What We Read to Our Children

I can’t say it enough: I love my momma.  She is the sweetest, kindest, and strongest spiritual giant that I know.


I am the baby of the family, the youngest by about 8 1/2 years, the “surprise”.  And yes, for that reason alone, I was spoiled, not so much with material things growing up, but my mom just had more time to devote to me than had I been born closer to my brother and sister.  One of my favorite times with her was bedtime.  In fact, it was at bedtime one night when I was around 5 years old that I prayed the sinner’s prayer and accepted Christ into my life.  Never underestimate the power of the gospel in a child’s life.


And it was at bedtime that my mom would read to me, and of course the themes and stories progressed and matured as I did (one of my favorite stories as a wee one was Sleeping Beauty, I think it was the crazy beautiful colors and the beguiling look of pure evil in Maleficent’s eyes that captivated me).  If I had to pick, though, these would be the two most formative books that she read to me:


Joel (Spanish Edition)

The first is Joel, a biography of a boy who, on September 15, 1979, when he was only 22 months old, was involved in a devastating accident that left him with burns over 85% of his body. He was burned after a tractor trailer crashed into the car he was in, resulting in the rupturing of its fuel tank. He was rescued from his parent’s burning car by a stranger. The tissue damage he suffered included the loss of the fingers on his right hand, his left hand entirely, his ears, and damage to his skull.  This is his story and his parent’s story.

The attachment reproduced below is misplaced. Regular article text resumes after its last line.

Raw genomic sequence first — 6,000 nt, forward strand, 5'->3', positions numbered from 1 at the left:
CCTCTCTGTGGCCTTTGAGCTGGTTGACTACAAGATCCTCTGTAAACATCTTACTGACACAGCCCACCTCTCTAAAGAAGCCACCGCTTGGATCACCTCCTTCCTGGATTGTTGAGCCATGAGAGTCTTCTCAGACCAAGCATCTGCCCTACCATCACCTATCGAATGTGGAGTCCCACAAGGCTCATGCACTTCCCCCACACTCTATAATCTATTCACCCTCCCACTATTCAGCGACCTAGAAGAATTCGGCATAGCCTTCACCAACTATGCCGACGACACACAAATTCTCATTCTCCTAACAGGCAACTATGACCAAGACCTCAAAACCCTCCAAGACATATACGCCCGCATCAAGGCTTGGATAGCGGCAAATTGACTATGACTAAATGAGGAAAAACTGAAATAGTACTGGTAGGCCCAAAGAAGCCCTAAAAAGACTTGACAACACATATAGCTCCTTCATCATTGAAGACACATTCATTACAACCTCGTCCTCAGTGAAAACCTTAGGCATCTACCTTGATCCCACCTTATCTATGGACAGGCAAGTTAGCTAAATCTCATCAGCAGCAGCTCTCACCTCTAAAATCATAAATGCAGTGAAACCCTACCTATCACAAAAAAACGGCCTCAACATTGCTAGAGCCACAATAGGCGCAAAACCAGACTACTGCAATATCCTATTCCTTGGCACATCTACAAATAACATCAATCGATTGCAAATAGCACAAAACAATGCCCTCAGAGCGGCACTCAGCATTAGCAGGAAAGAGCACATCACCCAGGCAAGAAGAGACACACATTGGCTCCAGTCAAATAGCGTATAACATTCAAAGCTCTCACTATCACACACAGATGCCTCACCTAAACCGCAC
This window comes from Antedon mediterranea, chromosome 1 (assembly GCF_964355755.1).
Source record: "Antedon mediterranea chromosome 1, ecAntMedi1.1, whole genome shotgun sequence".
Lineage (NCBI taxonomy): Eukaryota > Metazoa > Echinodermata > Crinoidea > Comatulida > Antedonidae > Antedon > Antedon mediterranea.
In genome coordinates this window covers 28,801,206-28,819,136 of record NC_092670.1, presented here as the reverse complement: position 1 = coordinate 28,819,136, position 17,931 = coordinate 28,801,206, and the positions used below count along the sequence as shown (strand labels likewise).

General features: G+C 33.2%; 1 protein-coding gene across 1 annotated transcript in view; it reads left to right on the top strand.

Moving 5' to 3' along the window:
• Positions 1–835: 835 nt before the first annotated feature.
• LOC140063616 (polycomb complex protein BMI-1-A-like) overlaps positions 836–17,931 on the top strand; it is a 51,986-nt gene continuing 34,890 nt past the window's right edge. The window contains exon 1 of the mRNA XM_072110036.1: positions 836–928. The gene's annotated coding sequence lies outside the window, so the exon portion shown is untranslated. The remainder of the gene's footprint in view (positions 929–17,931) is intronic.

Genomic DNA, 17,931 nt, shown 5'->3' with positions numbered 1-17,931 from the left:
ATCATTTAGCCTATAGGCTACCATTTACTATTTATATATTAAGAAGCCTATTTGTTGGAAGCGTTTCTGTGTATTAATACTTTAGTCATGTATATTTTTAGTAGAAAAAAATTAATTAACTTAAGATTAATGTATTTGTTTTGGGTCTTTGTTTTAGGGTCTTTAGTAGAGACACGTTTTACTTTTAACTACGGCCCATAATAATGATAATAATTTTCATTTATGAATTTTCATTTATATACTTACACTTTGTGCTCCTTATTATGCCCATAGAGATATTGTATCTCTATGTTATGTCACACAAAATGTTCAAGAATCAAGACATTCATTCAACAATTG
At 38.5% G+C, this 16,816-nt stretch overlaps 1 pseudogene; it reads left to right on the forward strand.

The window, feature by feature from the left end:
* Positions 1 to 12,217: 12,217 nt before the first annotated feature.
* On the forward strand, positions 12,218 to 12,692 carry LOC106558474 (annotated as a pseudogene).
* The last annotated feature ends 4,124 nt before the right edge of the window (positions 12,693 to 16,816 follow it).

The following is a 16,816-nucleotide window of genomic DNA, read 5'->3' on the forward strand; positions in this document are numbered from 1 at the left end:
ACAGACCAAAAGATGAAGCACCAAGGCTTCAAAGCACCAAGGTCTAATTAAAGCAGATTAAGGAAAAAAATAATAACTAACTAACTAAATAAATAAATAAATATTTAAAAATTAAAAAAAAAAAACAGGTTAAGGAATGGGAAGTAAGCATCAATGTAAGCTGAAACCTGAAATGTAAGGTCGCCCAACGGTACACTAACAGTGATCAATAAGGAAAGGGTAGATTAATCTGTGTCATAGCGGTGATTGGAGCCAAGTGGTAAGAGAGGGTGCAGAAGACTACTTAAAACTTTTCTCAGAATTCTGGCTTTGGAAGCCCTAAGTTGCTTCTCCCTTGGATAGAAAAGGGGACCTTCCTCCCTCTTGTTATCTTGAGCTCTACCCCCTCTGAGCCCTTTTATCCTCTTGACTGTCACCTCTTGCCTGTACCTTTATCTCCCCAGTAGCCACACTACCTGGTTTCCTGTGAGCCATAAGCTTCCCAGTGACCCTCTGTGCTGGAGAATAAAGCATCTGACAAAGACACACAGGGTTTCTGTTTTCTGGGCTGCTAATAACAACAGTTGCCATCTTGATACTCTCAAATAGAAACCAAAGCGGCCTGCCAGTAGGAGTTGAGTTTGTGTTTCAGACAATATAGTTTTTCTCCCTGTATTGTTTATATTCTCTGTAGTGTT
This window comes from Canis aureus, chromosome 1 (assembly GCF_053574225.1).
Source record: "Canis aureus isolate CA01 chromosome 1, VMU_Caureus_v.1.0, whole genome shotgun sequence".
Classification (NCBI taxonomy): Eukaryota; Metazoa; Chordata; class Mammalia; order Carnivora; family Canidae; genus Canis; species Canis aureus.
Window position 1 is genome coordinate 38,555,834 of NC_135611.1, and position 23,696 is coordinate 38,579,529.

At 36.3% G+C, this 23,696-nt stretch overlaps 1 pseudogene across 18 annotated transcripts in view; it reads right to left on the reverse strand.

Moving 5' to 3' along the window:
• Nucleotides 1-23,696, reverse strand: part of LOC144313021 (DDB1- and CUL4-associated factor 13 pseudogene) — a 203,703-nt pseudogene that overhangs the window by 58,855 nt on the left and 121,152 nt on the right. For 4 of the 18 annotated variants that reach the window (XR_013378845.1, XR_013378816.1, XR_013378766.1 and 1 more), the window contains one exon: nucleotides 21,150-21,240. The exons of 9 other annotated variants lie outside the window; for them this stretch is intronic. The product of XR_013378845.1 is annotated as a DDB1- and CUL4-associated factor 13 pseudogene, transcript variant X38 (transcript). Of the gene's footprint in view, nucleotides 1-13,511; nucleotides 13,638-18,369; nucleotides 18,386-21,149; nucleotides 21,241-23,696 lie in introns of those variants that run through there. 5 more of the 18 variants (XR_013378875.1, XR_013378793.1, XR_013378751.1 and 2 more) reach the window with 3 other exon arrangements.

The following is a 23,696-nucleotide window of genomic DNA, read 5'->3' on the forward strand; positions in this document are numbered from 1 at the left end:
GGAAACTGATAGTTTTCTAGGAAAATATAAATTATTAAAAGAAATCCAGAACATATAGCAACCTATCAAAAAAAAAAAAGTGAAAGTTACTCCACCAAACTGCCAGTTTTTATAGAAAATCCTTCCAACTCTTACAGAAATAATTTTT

The second story is one that 99% of you will recognize, that of Joni, this is a woman, who at the age of 17, dove into a shallow part of the Chesapeake Bay.  She suffered a fracture between the fourth and fifth cervical levels and became a quadriplegic, paralyzed from the shoulders down.

During her two years of rehabilitation, according to her autobiography, she experienced anger, depression, suicidal thoughts, and religious doubts. However, she learned to paint with a brush between her teeth, and began selling her artwork. To date, she has written over fifty books, recorded several musical albums, starred in an autobiographical movie of her life, and founded Joni and Friends (JAF) in 1979, an organization for Christian ministry in the disabled community all over the world.


Of course I can’t tell you every last detail of their stories, but these two, out of the many titles that my mom read to me over the years as I snuggled up against her shoulder, had the most impact–and who knows, it’s possible that these titles were the ones that gave me the courage to write my very own story.  I think a lot of times, we can get so caught up in projecting this perfect image of ourselves, “I’m healed, I’m better, I swear!” when, truthfully, here are two people who can’t hide the deep hurts because they are physical and that’s what I find so inspiring, we share in the struggle with them, but we also gain this galvanizing perspective that God can use anyone, at any time under any circumstance no matter how devastating the loss.  

So yes, Charlotte’s Web is great (we’re reading that right now), but how about throwing George Mueller’s biography in there too next story time?

What have you been reading with your kids lately?

2 thoughts on “What We Read to Our Children

  1. Yep, Narnia's got some great themes as well. I always wish I could have given a big ole snuggly hug to Aslan like Lucy did. Who knows, those books might be good training for your kids to slay their own dragons someday…

    Like

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